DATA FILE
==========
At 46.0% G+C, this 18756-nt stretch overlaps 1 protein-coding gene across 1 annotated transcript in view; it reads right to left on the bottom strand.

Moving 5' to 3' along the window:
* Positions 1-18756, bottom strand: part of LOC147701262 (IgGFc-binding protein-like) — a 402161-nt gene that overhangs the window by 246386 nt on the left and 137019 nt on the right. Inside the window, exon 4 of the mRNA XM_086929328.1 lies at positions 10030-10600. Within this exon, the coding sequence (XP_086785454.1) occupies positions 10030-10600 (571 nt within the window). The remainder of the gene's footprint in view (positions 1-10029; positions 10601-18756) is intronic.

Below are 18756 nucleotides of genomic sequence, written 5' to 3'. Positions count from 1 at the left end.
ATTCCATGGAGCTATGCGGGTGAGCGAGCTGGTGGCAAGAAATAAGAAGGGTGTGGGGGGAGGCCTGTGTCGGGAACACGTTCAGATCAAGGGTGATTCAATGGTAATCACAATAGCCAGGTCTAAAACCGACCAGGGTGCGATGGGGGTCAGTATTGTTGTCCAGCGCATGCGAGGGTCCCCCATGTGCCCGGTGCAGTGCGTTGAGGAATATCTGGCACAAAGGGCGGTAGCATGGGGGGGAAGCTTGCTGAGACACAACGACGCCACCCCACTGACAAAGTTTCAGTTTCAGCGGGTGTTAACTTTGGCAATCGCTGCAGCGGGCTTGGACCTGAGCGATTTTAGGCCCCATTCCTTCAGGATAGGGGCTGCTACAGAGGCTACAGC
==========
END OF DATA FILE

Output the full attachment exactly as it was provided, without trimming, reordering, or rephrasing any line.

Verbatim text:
At 46.0% G+C, this 18756-nt stretch overlaps 1 protein-coding gene across 1 annotated transcript in view; it reads right to left on the bottom strand.

Moving 5' to 3' along the window:
* Positions 1-18756, bottom strand: part of LOC147701262 (IgGFc-binding protein-like) — a 402161-nt gene that overhangs the window by 246386 nt on the left and 137019 nt on the right. Inside the window, exon 4 of the mRNA XM_086929328.1 lies at positions 10030-10600. Within this exon, the coding sequence (XP_086785454.1) occupies positions 10030-10600 (571 nt within the window). The remainder of the gene's footprint in view (positions 1-10029; positions 10601-18756) is intronic.

Below are 18756 nucleotides of genomic sequence, written 5' to 3'. Positions count from 1 at the left end.
ATTCCATGGAGCTATGCGGGTGAGCGAGCTGGTGGCAAGAAATAAGAAGGGTGTGGGGGGAGGCCTGTGTCGGGAACACGTTCAGATCAAGGGTGATTCAATGGTAATCACAATAGCCAGGTCTAAAACCGACCAGGGTGCGATGGGGGTCAGTATTGTTGTCCAGCGCATGCGAGGGTCCCCCATGTGCCCGGTGCAGTGCGTTGAGGAATATCTGGCACAAAGGGCGGTAGCATGGGGGGGAAGCTTGCTGAGACACAACGACGCCACCCCACTGACAAAGTTTCAGTTTCAGCGGGTGTTAACTTTGGCAATCGCTGCAGCGGGCTTGGACCTGAGCGATTTTAGGCCCCATTCCTTCAGGATAGGGGCTGCTACAGAGGCTACAGC